A Kapha constitution (or imbalance) can be relieved by avoiding snacking. When digestion is slower, keeping a constant supply of food in the stomach further slows digestion and leads to hypoglycemia. Avoiding snacking and walking after meals counteracts the slower metabolism. Despite what they have led us to believe in the last couple of decades, snacking does NOT increase our metabolism—it’s actually not recommended for any dosha as it creates an imbalance with blood sugars and our ability to burn stored fats.

If there’s a Kapha imbalance such as excessive mucous, lethargy, weight gain or springtime, following the above meal protocol may help ease symptoms.   

I challenge you to eat according to your dosha for one week. At the end of that week, comment here or email me and let me know how you felt about it. There’s no wrong answer as long as you tried… 

I hope you’ve discovered to stop looking at individual diseases or conditions. Search instead for the root cause and consider other factors besides a particular organ. It’s not just heart disease; it’s a circulatory system problem. Don’t treat heartburn with antacids; change your diet, meditation routine, and exercise.  

Tomorrow, I’ll send you an invitation to a program I’m launching February 8-10 (72 hours only). You can send food journals, ask for recipe substitutions, ask questions on specific ingredients, or ask for mental and spiritual advice. There will be a private, safe space for the 10 of us to interact.   

As a thank you for staying with me through these last 3 emails, email me the answers to these questions. I’ll send you a special gift as a thank you!  

  1. What is your #1 hurdle with balance? (e.g. food, meditation, work/life balance, sensory input)
  2. What’s your daily schedule like?
  3. What’s your health goal for 2019?
  4. Full name
  5. Email address

This 4-part online course will include 5 modules, with an estimated read time of 20 minutes per module.  That’s about 1.5 hours of information that will guide you towards balance.  

I’ll even give you the option to take the course for a free spin (but you have to check tomorrow’s email from me!)  

I wish I had access to this when I started my journey 2 decades ago. I’ve empowered people with simple, healthy choices to become optimally healthy with pieces of the information I’ll soon share with you. This is the first time I’ve made this material available to a wide audience in one short program; I’m even offering it at a discount only to my Seedlings (if you’re reading this, that’s you!).  

Until tomorrow, Namaste, my friend…


P.S. Will you do me 2 favors, pretty please?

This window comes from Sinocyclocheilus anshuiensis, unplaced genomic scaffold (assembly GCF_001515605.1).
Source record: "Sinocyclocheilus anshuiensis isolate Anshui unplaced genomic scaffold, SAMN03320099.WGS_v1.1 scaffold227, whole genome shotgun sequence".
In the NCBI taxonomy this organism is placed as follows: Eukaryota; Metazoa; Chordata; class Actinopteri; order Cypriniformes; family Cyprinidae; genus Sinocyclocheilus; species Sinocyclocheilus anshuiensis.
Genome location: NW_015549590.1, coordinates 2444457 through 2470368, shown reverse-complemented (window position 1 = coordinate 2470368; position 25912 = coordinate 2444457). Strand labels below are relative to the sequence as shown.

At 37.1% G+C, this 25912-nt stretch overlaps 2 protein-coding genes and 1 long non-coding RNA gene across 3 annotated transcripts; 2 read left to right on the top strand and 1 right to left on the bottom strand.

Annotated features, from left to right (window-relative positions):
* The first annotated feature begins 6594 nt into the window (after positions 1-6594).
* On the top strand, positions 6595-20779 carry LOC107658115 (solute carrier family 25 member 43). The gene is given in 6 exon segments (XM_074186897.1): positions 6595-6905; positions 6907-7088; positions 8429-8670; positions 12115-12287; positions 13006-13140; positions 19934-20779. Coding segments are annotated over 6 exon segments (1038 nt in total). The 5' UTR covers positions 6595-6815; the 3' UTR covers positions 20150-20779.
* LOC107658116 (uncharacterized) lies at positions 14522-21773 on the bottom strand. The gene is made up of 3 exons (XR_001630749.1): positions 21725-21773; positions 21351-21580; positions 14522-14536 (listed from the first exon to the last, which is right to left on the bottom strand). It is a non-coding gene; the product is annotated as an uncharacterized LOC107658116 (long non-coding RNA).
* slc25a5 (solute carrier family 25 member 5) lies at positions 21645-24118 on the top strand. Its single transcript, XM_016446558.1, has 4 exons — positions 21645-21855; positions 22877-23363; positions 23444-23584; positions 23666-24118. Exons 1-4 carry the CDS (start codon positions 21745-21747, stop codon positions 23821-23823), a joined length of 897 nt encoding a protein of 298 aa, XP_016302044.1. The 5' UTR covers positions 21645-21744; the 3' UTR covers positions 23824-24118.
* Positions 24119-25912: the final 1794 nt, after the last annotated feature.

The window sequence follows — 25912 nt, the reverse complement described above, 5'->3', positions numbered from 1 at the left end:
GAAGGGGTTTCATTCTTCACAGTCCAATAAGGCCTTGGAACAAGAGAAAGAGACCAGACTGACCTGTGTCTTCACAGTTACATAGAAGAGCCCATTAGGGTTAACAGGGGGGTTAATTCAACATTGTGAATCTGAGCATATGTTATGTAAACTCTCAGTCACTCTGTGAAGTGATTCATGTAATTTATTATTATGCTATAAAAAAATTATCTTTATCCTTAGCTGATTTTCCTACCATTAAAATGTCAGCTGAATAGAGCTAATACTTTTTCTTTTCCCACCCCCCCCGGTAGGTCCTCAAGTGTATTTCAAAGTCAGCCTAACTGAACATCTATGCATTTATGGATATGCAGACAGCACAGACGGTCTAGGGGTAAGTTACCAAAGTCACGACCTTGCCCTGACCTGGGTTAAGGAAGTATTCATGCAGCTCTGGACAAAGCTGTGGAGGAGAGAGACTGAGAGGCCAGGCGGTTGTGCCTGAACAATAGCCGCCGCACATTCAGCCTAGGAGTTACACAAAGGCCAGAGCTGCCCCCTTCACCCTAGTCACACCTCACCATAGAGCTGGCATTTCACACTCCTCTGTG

1. Leave a comment or question and lemme know what you think. When you do, I’ll email you 2 simple Ayurvedic recipes using common western ingredients!
  2. Share this on your networking platforms and see if your friends or family have questions or comments. The more I can deliver this message, the faster we start a true Health Revolution.

5 thoughts on “How to Treat the Body as the Sum, Not Individual Parts”

  1. very interesting! I just had a question with a Vata constitution and a Pitta imbalance ..should i be eating more towards what a pitta should be eating? ie: no oily foods (definitely no spicy) ?
    thank you for opening up an awareness to how much food is thought of throughout our day.

    1. We’re currently in a Vata season, so you’d want to make sure you’re getting enough grounding foods to keep digestion strong and not have a Vata imbalance. I believe you don’t tolerate spicy much anyway, so I’d definitely avoid that taste–it’s also not ideal for both Vata AND Pitta. Food portions for Vata and Pitta are the same, so that part’s easy. 😉 I’d agree about decreasing the oil in foods but don’t forget to nourish your skin with a good oil–that should give you some heaviness for Vata & winter, but would keep it out of your digestive system. Sweet is a taste that’s good for Vata AND Pitta, as well as heavier foods. Looking at the qualities of each dosha, perhaps having moist, warm, heavy, dull (bland–even with little to no salt) foods would help. Grains and ghee would be excellent, as well as a few beans (not too many, as they’re light and airy). I’d definitely go towards the foods listed in the Pitta column of the seasonal guide. <3

      And you’re welcome! It’s amazing how much some of us think about food… I made a living out of my obsession! 😉

    1. It really depends on your personal goals… I do actually give you kitcherie occasionally because of its health benefits. I adjust the seasoning to be spicy, of course–you’d find it quite bland! 😉 Since I incorporate Ayurvedic cooking into meals, you’re digestion is balanced more than the average public reading this.

What are your thoughts?